Originally published on CleanTechnica
by Saurabh Mahapatra

The sharp fall in tariffs of solar photovoltaic power projects in India has allowed industrial units to invest in captive power plants to meet power demand earlier being met from power distribution utilities.

Solar power tariffs for photovoltaic power plants in competitive auctions have collapsed from INR 12.76/kWh (19.00¢/kWh) in 2010 to as low as INR 3.00/kWh (4.40¢/kWh) in 2016. This sharp fall has been the result of progressive policies by the Indian government, increased competition among project developers, reduced module prices, and lowered interest rates.

Industrial electricity tariffs, on the other hand, have increased almost on a consistent basis. So now that solar power has achieved grid parity large industrial consumers are looking to invest in captive solar power projects to offset the high electricity tariffs levied by distribution utilities.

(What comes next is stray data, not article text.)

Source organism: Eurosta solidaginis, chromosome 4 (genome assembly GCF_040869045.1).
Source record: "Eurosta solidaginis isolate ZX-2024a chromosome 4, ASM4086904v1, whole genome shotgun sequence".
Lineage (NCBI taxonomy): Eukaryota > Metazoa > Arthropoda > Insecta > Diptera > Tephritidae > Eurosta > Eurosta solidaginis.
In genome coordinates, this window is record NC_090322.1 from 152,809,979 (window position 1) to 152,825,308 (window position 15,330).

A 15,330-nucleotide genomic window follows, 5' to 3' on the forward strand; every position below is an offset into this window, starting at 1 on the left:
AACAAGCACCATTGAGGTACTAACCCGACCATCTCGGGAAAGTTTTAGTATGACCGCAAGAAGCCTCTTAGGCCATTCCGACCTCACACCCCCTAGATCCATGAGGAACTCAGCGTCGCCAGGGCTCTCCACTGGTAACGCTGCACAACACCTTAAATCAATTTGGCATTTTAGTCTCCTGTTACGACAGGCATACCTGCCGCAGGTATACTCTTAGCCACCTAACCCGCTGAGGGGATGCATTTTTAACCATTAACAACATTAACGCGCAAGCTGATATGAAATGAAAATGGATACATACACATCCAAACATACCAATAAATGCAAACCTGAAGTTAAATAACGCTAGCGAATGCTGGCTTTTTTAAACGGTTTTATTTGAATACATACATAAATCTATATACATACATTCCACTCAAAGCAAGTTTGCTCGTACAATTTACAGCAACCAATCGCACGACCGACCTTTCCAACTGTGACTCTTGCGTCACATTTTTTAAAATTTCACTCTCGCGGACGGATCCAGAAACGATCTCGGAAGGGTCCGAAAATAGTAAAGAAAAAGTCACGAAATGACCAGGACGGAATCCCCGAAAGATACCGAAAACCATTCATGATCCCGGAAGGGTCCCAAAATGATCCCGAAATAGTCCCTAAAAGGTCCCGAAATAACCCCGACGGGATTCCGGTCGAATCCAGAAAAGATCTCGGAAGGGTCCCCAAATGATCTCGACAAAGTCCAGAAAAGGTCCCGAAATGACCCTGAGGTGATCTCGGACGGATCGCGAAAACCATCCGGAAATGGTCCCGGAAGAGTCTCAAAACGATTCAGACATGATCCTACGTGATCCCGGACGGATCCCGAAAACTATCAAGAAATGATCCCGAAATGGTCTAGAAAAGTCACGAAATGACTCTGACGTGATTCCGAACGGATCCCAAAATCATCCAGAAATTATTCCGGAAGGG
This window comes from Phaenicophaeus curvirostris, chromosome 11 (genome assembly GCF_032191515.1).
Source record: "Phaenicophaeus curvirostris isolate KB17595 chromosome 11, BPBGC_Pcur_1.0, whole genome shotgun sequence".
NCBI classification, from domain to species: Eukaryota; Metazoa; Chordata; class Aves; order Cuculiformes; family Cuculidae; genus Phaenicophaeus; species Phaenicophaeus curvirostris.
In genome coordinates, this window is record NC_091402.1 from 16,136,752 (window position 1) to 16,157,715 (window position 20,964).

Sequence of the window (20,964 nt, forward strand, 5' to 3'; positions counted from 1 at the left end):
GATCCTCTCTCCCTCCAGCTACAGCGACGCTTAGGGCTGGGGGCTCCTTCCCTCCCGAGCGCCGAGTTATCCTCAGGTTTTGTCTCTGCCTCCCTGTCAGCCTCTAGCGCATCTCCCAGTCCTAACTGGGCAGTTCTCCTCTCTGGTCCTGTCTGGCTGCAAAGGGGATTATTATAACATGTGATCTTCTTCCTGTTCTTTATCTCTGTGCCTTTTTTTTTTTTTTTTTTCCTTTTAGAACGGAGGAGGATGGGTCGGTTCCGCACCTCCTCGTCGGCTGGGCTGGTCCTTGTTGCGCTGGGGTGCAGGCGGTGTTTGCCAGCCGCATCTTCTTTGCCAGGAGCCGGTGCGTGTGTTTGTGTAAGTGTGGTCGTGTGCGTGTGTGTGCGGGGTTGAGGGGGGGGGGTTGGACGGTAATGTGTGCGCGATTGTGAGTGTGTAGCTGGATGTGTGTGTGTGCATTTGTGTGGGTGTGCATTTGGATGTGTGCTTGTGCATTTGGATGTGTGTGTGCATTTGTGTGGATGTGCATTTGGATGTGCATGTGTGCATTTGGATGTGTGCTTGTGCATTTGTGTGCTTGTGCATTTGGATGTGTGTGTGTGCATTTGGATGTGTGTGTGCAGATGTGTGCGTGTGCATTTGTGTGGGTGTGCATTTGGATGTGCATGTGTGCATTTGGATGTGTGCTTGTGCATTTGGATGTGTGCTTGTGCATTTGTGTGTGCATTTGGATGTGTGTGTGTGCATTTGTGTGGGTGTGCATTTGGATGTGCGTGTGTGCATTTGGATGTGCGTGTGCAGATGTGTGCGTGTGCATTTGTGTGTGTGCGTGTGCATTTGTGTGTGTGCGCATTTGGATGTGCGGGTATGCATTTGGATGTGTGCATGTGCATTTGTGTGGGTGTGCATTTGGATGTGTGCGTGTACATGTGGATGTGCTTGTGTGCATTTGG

Industrial consumers are required to pay an additional surcharge over and above the electricity tariffs in order to subsidize the tariffs for residential consumers. The overall electricity tariff faced by industries is thus substantially higher than the cost of generation of solar power.

The Indian government has also waived off several add-on charges faced by renewable energy projects. These include wheeling, cross-subsidy, banking, and other charges. These charges will be waived-off for solar power projects commissioned by June 30th, 2017, and for wind energy projects commissioned by March 31st, 2019.

If an industry could obtain debt financing at concessional rates from an international agency, like KfW, Asian Development Bank, etc., the solar power project can have a near-constant cost of generation of around INR 4.00/kWh (5.90¢/kWh) for the project’s life time, the CEO of a leading cement manufacturer told an Indian newspaper.